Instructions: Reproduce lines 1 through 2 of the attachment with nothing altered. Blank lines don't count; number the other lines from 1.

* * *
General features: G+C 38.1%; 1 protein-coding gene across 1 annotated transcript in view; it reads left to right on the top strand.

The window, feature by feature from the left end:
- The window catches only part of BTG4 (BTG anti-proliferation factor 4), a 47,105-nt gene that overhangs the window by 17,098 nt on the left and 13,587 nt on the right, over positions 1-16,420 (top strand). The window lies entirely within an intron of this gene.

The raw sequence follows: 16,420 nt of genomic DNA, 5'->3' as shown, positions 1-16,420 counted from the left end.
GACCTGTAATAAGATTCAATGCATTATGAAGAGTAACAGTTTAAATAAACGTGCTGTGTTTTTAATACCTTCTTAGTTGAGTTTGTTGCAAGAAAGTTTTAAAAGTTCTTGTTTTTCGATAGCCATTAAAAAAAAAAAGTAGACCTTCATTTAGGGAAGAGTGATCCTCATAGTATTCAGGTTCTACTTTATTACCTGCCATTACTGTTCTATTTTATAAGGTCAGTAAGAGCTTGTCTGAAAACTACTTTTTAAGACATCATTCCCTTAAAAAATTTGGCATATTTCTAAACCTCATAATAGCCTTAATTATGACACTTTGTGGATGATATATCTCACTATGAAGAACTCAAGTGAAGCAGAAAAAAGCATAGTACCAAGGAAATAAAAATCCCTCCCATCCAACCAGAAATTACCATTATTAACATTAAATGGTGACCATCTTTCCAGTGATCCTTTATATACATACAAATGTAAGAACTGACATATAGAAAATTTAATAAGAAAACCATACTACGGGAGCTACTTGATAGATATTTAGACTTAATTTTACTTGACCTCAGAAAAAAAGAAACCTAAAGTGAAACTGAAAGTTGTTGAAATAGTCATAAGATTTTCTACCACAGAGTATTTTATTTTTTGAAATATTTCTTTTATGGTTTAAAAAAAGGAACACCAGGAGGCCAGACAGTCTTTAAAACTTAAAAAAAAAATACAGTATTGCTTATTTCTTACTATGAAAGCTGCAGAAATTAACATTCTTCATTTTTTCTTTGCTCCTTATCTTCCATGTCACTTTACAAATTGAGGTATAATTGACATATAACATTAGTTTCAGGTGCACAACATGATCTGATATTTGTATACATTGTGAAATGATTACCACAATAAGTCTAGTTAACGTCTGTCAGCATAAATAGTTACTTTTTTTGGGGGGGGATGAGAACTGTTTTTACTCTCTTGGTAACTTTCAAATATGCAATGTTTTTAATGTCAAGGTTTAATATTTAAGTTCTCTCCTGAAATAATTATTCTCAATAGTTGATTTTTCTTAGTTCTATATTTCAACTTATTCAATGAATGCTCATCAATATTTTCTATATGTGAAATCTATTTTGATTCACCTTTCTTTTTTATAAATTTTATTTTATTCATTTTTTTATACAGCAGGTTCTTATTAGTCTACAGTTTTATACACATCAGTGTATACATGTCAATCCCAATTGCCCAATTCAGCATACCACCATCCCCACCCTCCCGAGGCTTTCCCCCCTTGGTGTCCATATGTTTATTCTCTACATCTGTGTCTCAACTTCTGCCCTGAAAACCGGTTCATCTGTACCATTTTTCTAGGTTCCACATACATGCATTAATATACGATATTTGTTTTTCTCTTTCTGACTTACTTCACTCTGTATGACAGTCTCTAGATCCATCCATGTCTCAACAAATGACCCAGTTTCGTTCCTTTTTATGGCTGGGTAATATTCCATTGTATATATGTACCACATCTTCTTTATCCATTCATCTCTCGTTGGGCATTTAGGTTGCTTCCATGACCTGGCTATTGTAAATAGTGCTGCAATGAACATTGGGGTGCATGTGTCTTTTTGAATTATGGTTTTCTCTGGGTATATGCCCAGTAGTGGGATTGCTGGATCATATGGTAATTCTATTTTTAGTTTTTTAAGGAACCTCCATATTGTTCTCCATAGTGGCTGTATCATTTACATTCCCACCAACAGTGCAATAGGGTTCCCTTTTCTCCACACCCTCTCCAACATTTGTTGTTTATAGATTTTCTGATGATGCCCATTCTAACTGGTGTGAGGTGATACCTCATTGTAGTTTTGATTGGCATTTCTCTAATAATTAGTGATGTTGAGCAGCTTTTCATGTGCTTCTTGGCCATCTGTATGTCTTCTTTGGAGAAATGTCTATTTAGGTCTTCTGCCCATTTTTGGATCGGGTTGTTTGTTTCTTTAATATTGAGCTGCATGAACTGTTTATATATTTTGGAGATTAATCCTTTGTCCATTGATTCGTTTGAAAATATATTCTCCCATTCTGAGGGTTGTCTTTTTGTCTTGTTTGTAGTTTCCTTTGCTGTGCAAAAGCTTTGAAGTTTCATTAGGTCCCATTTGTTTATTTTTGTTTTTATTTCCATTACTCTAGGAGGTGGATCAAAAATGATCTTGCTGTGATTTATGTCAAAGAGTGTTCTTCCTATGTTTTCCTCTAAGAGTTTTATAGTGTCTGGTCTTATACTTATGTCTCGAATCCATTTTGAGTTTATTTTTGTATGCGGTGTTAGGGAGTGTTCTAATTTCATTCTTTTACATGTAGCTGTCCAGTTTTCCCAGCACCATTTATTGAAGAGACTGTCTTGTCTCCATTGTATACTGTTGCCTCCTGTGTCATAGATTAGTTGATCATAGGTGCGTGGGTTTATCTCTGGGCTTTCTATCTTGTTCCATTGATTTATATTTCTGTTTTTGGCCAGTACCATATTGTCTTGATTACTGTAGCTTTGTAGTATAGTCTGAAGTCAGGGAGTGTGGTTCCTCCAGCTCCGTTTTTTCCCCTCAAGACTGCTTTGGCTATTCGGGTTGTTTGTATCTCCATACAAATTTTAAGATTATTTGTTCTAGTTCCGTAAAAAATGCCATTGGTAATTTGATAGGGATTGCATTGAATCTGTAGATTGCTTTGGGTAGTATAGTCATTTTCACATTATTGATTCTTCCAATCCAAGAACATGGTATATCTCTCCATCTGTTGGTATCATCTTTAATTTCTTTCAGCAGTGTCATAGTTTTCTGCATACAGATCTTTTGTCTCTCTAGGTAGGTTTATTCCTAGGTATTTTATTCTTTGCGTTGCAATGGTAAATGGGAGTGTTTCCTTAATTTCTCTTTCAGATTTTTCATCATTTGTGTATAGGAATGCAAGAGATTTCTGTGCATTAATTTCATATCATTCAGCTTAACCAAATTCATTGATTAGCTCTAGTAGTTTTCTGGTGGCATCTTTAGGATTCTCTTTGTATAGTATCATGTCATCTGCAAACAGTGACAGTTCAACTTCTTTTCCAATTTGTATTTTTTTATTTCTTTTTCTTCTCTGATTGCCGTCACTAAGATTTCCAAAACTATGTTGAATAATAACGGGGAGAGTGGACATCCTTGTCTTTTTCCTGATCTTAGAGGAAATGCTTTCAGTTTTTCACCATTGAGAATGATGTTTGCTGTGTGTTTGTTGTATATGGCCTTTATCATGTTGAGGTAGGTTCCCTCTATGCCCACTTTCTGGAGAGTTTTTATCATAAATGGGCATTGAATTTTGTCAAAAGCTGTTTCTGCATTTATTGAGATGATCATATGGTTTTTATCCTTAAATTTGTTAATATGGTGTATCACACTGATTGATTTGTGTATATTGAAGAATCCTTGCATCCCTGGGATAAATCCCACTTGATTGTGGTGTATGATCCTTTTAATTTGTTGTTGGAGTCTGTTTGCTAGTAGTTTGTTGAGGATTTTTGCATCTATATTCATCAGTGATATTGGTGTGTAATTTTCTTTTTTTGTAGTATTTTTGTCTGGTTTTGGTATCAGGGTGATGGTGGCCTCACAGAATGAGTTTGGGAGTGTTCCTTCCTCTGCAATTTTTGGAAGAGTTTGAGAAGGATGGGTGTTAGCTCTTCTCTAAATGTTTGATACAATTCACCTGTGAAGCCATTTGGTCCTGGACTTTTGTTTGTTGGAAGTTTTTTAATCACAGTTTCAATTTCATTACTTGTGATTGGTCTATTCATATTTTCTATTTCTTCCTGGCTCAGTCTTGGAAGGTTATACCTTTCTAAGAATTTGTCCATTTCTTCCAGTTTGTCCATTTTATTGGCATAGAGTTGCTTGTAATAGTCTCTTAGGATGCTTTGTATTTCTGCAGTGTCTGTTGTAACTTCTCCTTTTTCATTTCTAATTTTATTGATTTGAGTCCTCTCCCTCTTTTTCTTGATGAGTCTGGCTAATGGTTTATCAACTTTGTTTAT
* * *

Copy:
General features: G+C 38.1%; 1 protein-coding gene across 1 annotated transcript in view; it reads left to right on the top strand.

The window, feature by feature from the left end: